Phillies get to Matsuzaka in fifth as Mets fall

Daisuke Matsuzaka walks to the dugout after he

Daisuke Matsuzaka walks to the dugout after he was removed in the fifth inning of a game against the Philadelphia Phillies. (Aug. 28, 2013) (Credit: Jim McIsaac)

The Mets brought in Daisuke Matsuzaka last week with the hopes that his moxie on the mound would at least keep them in games. But it's not working out as they envisioned.

Making his second start for the Mets last night, the veteran righthander pitched as if each Philadelphia Phillies batter presented his own personal game of cat-and-mouse. And on this night the art of dancing around the hitters worked for only so long.

The heavy pitch count Matsuzaka logged finally caught up with him in the fifth inning, and that's when everything went downhill for him and the Mets in a 6-2 loss, their sixth in seven games.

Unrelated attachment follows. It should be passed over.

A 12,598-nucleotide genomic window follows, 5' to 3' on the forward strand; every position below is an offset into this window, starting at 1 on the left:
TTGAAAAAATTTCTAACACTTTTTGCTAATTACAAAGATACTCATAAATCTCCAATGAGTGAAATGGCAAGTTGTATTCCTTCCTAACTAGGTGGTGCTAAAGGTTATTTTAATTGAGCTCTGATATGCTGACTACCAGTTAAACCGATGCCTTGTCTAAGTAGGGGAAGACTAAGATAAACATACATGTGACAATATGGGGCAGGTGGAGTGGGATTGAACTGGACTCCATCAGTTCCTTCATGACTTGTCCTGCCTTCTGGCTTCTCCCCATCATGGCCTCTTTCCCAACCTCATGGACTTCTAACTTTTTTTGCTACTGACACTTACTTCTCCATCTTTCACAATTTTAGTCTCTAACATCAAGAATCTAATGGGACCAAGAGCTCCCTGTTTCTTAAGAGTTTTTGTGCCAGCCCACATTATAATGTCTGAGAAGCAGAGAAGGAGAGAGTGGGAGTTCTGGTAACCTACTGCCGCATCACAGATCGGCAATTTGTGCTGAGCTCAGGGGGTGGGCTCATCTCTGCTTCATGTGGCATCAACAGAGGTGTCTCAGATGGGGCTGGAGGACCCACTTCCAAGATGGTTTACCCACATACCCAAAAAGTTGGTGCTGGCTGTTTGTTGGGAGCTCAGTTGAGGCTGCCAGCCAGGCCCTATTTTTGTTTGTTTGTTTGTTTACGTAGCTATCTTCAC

Matsuzaka was pulled with one out and the bases loaded after he hit John Mayberry Jr. with a pitch to force in a run, and then opposing pitcher Cole Hamels delivered the big hit, a two-out, two-run single off lefthander Robert Carson.

Hamels also did his part keeping the Mets at bay, allowing only two runs in seven innings while striking out eight.

That looked like Cy Young material compared to Matsuzaka, who was charged with four runs in 41/3 innings in an outing that is best described as laborsome.

It took him 110 pitches for 25 hitters to register those 13 outs, forcing Collins to go to his bullpen earlier than he would have liked. "I was all over the place today," Matsuzaka said through a translator. "I was up in the zone. I was unable to throw the ball to where [Travis] d'Arnaud wanted me to throw it."

But Mets manager Terry Collins gave Matsuzaka a vote of confidence. "Tonight the command was off and therefore he was off, but when he commands it, he's going to get outs, because it's good enough."

That he didn't leave with the Mets facing a greater deficit is a testament to his ability to pitch out of trouble. The Phillies stranded seven in the first four innings against Matsuzaka, including leaving the bases loaded in the second and third innings.

In two starts for the Mets, Matsuzaka has given up nine runs in 91/3 innings, far from the production they were hoping for from the veteran.

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